Professor van der Bishop EXPLAINS!

Professor van der Bishop, the famous scientist you may have seen discussing, koalas, kangaroos, birds, and even the Loch Ness Monster, is here to EXPLAIN all sorts of things in his unique style. It's just like Totally Authentic News, except... this is science!

Cutting edge research performed at one of the top institutions in the world, the University of Con City, has led to newfound understanding of one of the biggest societal concerns of our time: sea level rise. While the research group responsible for the discovery is far from offering a solution to the phenomenon which, many fear, may lead to the submersion of coastal cities, their recent publications in leading research journals show they now know the precise mechanism behind sea level rise.

`Most would simply pin the rising sea levels on global warming,' says Professor van der Bishop, the brains behind the research. `When you look close enough, you do indeed find a cause associated with global warming: the metabolism of fish. Owing to the fact that the average temperature of the planet is now higher than it used to be, the fish need to drink more water in order to keep themselves hydrated. Hence, they also urinate more, which in turn leads to the rising of the sea levels.'

Supporters of the global warming theory will be pleased by the findings of the research, however, Professor van der Bishop points out that the issue is more complicated than that.

`There are factors largely beyond our control that also contribute to the rising sea levels,' Professor van der Bishop explains. `Precipitation, or in layman's terms, rain, provides a major contribution. Heavy rainfalls in recent years have increased, in part due to global warming, but mostly due to factors stemming from the poor eating habits of the human race. People suffer from high cholesterol levels and high body fat due to their poor diets. Now, you may find it difficult to connect this to sea level rise but consider that sharks in the sea feed on us. We are their natural sustenance on the food chain, and sadly, we are effectively poisoning them by forcing them to consume very fatty meat. It is for this reason that sharks vomit half digested liquid into the sea after each and every meal, which naturally leads to additional rise in the sea levels, over time.'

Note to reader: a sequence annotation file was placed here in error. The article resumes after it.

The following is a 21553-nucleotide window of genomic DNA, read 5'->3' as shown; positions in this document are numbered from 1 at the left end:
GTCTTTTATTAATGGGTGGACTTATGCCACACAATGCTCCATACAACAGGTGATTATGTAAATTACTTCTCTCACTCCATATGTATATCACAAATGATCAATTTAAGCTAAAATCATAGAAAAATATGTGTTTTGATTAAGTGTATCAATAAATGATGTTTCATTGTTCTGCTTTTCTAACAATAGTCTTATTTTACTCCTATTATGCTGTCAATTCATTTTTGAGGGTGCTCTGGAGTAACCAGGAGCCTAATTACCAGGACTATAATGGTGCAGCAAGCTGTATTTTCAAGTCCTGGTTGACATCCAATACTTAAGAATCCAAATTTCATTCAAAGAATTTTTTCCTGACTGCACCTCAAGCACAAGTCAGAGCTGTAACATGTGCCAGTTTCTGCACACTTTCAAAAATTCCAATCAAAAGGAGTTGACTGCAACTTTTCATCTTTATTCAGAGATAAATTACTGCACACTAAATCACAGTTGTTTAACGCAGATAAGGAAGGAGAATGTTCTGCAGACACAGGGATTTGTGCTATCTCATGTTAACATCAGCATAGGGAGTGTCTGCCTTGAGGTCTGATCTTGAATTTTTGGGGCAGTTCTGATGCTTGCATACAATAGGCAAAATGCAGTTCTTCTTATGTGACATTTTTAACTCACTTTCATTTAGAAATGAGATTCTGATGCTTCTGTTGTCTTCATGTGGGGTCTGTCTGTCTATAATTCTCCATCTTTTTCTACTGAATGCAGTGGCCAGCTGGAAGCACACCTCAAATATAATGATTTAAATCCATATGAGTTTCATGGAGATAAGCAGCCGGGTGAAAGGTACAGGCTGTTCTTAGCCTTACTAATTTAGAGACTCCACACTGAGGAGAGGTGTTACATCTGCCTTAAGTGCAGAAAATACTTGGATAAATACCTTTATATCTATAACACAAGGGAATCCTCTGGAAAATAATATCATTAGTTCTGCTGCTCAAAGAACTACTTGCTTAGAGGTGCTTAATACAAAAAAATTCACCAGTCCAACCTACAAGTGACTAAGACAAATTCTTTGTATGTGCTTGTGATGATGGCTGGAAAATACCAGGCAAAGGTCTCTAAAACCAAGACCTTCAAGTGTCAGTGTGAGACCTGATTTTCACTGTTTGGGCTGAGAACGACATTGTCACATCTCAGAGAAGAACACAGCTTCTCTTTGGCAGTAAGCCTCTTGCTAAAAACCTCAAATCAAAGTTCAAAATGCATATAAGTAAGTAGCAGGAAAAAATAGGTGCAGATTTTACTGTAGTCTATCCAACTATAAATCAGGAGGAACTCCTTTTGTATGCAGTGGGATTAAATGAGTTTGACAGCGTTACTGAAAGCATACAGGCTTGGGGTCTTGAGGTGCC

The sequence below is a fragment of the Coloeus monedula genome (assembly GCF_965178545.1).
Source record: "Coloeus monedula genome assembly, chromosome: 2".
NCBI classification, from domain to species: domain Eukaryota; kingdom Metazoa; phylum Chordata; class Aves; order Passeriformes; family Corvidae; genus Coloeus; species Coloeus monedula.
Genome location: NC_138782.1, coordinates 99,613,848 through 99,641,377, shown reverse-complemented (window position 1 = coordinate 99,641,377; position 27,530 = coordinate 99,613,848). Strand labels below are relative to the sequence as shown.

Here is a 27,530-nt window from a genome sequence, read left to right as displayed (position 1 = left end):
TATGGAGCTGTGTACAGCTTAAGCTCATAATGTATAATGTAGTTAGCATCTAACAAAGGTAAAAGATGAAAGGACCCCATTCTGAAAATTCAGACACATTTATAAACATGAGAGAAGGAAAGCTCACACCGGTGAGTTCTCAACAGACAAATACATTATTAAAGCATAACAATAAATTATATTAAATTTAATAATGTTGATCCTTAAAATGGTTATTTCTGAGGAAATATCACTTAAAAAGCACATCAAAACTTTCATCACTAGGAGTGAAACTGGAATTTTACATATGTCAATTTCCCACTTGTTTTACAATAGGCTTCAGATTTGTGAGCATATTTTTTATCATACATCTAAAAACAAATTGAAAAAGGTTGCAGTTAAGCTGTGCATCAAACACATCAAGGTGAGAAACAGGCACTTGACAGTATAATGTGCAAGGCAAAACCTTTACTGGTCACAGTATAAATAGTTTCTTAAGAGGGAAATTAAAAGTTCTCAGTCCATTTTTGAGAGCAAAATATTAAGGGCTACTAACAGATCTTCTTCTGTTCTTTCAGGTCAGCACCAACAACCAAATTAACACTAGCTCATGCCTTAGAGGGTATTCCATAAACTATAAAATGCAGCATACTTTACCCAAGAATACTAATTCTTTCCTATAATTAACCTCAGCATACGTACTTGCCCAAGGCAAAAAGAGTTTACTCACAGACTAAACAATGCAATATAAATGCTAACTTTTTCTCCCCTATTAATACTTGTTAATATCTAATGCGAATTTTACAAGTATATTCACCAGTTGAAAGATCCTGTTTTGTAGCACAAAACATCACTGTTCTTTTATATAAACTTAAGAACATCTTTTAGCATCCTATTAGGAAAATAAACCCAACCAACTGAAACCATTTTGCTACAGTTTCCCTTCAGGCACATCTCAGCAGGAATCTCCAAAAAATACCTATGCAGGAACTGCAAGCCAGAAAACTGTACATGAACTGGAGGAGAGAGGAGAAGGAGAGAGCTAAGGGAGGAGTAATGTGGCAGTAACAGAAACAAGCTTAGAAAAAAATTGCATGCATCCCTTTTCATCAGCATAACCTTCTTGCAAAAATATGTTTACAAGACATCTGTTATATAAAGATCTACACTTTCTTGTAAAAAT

Environmentally conscious readers may now feel the urge to adopt a healthy diet, and Professor van der Bishop could not agree more, however, he is quick to add that one should not expect such efforts to save the day.

`Above everything we've discussed thus far, there exists another cause behind the alarming rise of the sea levels,' he says. `This is a cause that is both disturbing and terrifying, and I do fear we will never be able to do anything about it: birds.'

Those of you familiar with the Professor's bibliography may recall his popular science book, `Why the stork is more dangerous than the crocodile.' In that famous publication, Professor van der Bishop expresses his belief that birds are in fact `the most dangerous animals in the world.' Yet, you might wonder what the various species of what he affectionately calls `death on wings' have to do with the rising sea levels. The reason may lead you to reassess how you feel about penguins.